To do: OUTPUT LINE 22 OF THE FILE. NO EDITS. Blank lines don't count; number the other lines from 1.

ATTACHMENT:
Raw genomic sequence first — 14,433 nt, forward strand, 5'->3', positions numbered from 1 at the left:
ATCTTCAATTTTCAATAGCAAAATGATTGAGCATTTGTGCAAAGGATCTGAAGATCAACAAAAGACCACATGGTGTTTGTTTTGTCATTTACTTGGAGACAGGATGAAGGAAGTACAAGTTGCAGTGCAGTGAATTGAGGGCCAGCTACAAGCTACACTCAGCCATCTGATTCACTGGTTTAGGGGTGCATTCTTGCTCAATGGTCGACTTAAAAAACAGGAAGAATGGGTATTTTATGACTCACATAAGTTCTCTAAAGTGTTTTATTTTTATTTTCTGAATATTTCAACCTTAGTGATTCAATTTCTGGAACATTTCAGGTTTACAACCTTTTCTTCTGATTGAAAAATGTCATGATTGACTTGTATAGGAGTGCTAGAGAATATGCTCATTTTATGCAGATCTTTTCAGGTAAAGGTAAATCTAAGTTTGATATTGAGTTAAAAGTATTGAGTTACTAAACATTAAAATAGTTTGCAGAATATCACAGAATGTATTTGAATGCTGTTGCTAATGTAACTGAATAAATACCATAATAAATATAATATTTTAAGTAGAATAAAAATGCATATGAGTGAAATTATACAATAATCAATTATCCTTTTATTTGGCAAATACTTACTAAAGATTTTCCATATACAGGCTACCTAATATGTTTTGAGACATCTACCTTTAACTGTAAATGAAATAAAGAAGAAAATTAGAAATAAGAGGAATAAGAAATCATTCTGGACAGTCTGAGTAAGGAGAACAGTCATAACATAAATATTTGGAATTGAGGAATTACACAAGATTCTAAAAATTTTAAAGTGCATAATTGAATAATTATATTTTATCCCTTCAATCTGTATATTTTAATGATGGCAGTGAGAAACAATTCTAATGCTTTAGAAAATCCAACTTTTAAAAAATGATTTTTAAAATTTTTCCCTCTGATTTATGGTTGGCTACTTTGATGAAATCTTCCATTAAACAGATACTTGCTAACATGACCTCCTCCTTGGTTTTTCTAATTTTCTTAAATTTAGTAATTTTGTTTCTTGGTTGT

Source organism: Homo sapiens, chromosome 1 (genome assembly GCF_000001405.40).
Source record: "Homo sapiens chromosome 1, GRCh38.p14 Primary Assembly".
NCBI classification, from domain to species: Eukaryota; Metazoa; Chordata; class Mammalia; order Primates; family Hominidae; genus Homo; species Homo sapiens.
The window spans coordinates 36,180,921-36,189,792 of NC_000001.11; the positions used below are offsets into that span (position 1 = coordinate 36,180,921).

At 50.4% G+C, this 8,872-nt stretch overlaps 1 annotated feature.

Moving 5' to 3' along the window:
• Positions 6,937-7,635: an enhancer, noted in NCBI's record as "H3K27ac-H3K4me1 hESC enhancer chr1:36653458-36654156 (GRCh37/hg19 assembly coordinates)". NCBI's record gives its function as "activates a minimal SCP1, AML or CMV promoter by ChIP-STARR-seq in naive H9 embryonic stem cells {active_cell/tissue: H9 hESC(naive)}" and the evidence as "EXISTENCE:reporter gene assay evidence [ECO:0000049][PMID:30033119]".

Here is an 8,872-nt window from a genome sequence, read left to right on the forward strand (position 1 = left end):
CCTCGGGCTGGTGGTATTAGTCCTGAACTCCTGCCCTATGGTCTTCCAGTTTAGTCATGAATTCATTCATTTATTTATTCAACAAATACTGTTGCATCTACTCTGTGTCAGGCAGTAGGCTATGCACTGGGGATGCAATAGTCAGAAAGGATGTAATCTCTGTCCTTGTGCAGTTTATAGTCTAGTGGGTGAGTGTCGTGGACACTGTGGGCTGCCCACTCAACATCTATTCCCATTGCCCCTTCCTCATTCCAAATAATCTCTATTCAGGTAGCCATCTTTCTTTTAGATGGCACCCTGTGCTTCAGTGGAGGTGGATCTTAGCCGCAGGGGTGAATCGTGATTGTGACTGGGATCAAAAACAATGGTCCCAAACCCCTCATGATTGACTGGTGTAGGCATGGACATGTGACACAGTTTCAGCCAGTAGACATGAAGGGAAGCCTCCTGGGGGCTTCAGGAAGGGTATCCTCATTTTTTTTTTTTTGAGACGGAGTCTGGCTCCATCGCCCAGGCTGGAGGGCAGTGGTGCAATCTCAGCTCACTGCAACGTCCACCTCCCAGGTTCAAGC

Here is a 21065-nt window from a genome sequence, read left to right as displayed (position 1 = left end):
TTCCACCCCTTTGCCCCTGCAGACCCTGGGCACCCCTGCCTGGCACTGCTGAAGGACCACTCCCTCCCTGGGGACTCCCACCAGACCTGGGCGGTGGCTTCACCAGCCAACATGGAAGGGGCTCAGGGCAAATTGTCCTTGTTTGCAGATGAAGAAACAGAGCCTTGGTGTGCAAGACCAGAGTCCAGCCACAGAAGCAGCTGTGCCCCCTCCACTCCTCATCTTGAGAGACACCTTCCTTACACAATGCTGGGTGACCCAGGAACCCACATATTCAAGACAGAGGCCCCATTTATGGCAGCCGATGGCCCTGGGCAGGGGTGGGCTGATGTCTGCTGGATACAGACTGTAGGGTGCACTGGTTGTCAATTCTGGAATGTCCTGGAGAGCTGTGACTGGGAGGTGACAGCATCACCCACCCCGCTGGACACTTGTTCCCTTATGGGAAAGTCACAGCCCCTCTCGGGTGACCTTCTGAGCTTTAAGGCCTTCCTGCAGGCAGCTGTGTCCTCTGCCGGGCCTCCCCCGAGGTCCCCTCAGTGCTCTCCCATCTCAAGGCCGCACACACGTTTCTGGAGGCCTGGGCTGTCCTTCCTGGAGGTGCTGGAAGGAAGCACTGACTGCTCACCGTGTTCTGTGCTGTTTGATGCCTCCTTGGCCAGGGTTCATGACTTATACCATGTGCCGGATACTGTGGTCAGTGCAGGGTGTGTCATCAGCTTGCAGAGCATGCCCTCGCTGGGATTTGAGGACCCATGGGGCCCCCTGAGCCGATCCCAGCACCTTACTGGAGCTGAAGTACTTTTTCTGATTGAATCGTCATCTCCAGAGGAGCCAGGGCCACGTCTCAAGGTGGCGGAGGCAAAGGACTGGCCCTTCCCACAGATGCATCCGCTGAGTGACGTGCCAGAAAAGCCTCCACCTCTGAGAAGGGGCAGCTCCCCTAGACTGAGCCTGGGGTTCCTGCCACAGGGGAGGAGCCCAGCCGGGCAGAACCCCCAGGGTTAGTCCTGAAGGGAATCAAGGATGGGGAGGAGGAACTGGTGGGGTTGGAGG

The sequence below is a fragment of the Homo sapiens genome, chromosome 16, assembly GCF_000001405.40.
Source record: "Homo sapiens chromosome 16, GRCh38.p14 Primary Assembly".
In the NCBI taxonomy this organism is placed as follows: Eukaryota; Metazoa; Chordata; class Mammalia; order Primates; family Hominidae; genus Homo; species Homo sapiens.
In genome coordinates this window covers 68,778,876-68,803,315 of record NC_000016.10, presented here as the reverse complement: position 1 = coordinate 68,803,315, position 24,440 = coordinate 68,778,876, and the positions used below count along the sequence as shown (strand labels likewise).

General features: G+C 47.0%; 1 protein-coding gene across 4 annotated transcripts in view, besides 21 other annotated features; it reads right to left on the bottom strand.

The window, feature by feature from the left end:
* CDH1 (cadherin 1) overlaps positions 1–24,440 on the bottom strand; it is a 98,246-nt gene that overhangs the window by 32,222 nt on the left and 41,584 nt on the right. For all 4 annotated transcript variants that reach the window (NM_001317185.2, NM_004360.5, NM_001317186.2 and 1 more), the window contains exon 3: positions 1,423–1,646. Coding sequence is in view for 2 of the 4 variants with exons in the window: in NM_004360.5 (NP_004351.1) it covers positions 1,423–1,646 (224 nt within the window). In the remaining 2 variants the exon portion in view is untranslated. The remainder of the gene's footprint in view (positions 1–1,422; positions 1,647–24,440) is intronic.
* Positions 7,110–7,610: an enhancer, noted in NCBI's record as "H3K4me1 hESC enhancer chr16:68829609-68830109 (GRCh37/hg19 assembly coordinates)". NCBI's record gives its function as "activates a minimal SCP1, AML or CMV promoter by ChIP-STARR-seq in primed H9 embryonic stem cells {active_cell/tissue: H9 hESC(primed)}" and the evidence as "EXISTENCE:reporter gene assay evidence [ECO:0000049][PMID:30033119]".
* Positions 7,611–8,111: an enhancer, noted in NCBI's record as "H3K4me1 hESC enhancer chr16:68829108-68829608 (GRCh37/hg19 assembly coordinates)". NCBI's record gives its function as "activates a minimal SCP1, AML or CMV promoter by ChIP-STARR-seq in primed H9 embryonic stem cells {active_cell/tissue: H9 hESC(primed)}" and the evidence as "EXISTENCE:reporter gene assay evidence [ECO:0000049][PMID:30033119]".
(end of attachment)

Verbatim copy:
* Positions 7,611–8,111: an enhancer, noted in NCBI's record as "H3K4me1 hESC enhancer chr16:68829108-68829608 (GRCh37/hg19 assembly coordinates)". NCBI's record gives its function as "activates a minimal SCP1, AML or CMV promoter by ChIP-STARR-seq in primed H9 embryonic stem cells {active_cell/tissue: H9 hESC(primed)}" and the evidence as "EXISTENCE:reporter gene assay evidence [ECO:0000049][PMID:30033119]".